Novocure Announces Last Patient Enrolled in Pivotal METIS Study of Tumor Treating Fields in Brain Metastases from Non-Small Cell Lung Cancer
Final data from the METIS study anticipated in 2024
ROOT, Switzerland–(BUSINESS WIRE)– Novocure (NASDAQ: NVCR) today announced that the final patient has enrolled in the pivotal METIS study evaluating the efficacy of Tumor Treating Fields (TTFields) therapy following stereotactic radiosurgery (SRS) for treatment of patients with brain metastases resulting from non-small cell lung cancer (NSCLC).
“We are pleased to announce the completion of enrollment in the METIS study, our fourth pivotal study to complete enrollment in the last 17 months and our second study addressing non-small cell lung cancer,” said William Doyle, Novocure’s Executive Chairman. “Beginning with the top-line readout from the LUNAR study earlier this year, we expect a steady cadence of meaningful pivotal datasets through 2024. This is a transformational period for Novocure and, potentially, for the treatment of solid tumor cancers.”
Following the completion of enrollment, patients will be followed for a minimum of 12 months.
METIS is a randomized, open-label pivotal study which was designed to enroll 270 adult patients with between 1 and 10 brain metastases resulting from NSCLC. Following SRS, patients were randomized to receive either TTFields therapy and supportive treatment or supportive treatment alone. The primary endpoint is time to first intracranial progression. Secondary endpoints include, but are not limited to, time to neurocognitive failure, overall survival, radiological response rate, time to second intracranial progression, quality of life and adverse events.
About Brain Metastases
Metastatic cancer is cancer that has spread from the place where it first started to another place in the body. In metastasis, cancer cells break away from where they first formed (the primary cancer), travel through the blood or lymph system, and form new tumors (the metastatic tumors) in other parts of the body. The exact incidence of brain metastases is unknown because no national cancer registry documents brain metastases, and estimates from scientific literature vary greatly based on the study methodology applied. It is estimated that between 100,000 and 240,000 new cases are diagnosed in the U.S. each year with brain metastases estimated to occur in between 10% to 40% of all cancer patients.
Brain metastases are commonly treated with a combination of surgery and radiation. Chemotherapy is often given for the primary tumor, but many chemotherapy agents do not cross the blood brain barrier and are thus ineffective in the treatment of brain metastases. When brain metastases appear, they are either surgically removed or treated with radiation using SRS when possible. Whole brain radiation therapy, although effective in delaying progression or recurrence of brain metastases when given either before or after SRS, is associated with neurotoxicity and a significant decline in cognitive functioning. Thus, whole brain radiation therapy is often delayed until later in the disease course and is often used as a last resort. This practice results in a window of unmet need after localized surgery and SRS are used and before whole brain radiation therapy is administered to delay or prevent the additional spread of brain metastases.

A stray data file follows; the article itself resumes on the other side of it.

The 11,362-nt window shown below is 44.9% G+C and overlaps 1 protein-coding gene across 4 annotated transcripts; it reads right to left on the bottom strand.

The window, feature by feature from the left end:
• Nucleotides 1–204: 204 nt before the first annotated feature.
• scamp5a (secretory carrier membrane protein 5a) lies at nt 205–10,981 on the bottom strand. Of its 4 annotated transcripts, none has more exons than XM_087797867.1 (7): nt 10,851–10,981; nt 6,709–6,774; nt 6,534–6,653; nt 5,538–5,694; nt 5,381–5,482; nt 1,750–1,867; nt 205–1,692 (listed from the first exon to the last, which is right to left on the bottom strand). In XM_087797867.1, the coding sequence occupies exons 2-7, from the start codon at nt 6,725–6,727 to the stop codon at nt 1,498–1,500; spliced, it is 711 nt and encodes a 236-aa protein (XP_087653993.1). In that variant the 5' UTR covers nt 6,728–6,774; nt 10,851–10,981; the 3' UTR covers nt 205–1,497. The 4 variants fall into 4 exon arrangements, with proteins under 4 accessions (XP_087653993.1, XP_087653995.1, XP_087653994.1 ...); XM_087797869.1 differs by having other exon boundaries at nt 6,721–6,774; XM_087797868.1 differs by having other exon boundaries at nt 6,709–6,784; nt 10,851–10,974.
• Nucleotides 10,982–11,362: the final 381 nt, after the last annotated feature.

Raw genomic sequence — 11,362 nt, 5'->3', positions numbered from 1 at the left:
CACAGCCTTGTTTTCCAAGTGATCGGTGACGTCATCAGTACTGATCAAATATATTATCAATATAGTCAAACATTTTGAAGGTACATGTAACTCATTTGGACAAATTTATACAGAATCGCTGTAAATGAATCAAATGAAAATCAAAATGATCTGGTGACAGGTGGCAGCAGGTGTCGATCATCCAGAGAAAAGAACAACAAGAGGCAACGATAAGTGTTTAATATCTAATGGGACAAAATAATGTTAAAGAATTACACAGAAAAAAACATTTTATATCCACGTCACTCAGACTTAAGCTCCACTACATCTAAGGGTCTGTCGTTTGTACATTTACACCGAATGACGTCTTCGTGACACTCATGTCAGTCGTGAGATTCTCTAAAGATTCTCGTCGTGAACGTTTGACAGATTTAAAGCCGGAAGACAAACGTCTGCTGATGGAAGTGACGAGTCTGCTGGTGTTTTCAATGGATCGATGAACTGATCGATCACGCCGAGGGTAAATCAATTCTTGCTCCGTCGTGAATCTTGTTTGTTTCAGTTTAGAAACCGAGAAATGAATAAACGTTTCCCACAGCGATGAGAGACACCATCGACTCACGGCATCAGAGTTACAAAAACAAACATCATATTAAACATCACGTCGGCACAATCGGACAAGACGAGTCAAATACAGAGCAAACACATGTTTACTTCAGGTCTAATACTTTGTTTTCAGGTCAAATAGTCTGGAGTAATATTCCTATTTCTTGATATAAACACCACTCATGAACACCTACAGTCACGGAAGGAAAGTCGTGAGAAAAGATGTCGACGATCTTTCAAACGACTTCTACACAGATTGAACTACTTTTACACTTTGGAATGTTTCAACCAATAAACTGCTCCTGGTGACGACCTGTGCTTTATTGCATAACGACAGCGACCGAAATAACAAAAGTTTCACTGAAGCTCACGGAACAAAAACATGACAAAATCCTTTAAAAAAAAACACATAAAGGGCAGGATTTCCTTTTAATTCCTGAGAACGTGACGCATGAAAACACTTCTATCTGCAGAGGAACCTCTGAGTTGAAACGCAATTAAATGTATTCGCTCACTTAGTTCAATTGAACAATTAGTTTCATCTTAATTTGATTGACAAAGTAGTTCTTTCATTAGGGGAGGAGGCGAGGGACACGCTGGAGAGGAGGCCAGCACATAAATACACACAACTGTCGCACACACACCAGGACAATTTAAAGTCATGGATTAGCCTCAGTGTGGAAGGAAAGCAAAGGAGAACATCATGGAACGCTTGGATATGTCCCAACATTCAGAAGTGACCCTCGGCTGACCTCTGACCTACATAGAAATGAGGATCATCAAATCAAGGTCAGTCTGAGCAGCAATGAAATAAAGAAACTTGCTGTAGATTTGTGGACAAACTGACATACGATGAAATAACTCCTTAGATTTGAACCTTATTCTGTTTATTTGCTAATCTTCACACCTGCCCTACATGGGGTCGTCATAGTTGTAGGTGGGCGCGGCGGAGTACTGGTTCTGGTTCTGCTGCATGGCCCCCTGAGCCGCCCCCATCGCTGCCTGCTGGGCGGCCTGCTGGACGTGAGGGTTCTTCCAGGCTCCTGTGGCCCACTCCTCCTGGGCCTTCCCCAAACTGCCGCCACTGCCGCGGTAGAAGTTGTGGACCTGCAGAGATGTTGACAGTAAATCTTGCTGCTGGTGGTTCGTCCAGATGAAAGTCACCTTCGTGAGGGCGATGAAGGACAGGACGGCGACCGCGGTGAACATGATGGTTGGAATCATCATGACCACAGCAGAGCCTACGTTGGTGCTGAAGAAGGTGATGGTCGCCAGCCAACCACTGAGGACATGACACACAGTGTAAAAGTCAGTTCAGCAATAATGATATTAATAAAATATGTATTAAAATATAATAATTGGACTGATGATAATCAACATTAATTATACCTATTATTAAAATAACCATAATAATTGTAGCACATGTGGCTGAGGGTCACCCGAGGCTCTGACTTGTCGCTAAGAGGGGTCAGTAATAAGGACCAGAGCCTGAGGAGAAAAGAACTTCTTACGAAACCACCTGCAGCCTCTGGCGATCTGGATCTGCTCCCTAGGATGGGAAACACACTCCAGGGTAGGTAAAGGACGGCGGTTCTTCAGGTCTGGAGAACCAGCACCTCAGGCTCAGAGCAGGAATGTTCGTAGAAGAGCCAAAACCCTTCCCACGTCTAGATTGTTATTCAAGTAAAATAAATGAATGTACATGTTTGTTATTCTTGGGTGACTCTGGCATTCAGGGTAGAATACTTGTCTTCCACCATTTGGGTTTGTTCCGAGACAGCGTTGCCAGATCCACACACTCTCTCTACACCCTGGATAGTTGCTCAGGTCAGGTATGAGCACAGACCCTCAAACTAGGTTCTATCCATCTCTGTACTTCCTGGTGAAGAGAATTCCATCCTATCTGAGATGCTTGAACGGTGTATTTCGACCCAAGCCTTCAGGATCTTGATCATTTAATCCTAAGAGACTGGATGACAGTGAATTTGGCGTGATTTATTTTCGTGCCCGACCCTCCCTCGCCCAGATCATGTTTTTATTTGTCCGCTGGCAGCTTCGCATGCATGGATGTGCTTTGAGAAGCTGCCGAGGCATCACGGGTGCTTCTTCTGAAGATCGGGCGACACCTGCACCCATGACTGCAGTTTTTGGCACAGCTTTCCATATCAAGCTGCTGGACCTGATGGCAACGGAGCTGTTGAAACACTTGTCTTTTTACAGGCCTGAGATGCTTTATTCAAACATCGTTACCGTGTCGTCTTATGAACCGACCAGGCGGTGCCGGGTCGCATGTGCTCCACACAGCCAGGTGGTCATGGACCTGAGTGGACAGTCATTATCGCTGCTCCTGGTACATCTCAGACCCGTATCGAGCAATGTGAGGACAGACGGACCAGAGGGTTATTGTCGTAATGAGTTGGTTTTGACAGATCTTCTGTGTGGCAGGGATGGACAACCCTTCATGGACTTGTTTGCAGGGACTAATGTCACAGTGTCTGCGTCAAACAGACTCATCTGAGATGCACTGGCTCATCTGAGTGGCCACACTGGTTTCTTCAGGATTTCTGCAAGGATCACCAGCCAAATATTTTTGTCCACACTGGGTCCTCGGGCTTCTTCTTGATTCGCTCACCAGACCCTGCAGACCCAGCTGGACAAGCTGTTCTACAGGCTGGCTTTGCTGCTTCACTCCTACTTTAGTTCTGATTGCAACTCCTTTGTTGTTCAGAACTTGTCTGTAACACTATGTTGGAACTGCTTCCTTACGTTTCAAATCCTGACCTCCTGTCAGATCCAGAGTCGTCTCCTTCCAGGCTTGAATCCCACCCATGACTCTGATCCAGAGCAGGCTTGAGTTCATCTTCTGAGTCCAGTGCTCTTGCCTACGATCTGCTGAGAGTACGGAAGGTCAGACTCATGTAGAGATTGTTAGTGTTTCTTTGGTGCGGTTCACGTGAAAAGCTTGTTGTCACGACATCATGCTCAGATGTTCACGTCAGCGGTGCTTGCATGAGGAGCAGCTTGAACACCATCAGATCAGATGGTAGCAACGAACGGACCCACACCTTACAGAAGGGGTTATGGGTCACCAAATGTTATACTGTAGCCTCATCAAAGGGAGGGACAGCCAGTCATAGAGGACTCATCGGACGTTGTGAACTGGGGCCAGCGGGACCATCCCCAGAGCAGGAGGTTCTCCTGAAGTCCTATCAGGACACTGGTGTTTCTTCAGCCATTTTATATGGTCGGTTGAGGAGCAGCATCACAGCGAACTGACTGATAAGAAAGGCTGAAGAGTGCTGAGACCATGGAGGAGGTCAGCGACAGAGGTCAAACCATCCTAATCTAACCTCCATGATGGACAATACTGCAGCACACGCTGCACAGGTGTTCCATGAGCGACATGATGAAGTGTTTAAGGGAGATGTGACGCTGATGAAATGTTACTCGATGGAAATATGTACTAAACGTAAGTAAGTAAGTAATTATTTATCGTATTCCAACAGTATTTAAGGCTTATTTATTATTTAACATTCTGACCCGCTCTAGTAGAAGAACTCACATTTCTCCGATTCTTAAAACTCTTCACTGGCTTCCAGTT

About Tumor Treating Fields Therapy
Tumor Treating Fields (TTFields) are electric fields that exert physical forces to kill cancer cells via a variety of mechanisms. TTFields do not significantly affect healthy cells because they have different properties (including division rate, morphology, and electrical properties) than cancer cells. The multiple, distinct mechanisms of TTFields therapy work together to selectively target and kill cancer cells. Due to its multimechanistic actions, TTFields therapy can be added to cancer treatment modalities in approved indications and demonstrates enhanced effects across solid tumor types when used with chemotherapy, radiotherapy, immune checkpoint inhibition, or PARP inhibition in preclinical models. TTFields therapy provides clinical versatility that has the potential to help address treatment challenges across a range of solid tumors. To learn more about Tumor Treating Fields therapy and its multifaceted effect on cancer cells, visit tumortreatingfields.com.
Novocure is a global oncology company working to extend survival in some of the most aggressive forms of cancer through the development and commercialization of its innovative therapy, Tumor Treating Fields. Novocure’s commercialized products are approved in certain countries for the treatment of adult patients with glioblastoma, malignant pleural mesothelioma and pleural mesothelioma. Novocure has ongoing or completed clinical studies investigating Tumor Treating Fields in brain metastases, gastric cancer, glioblastoma, liver cancer, non-small cell lung cancer, pancreatic cancer and ovarian cancer.
Headquartered in Root, Switzerland and with a growing global footprint, Novocure has regional operating centers in Portsmouth, New Hampshire and Tokyo, as well as a research center in Haifa, Israel. For additional information about the company, please visit Novocure.com and follow @Novocure on LinkedIn and Twitter.
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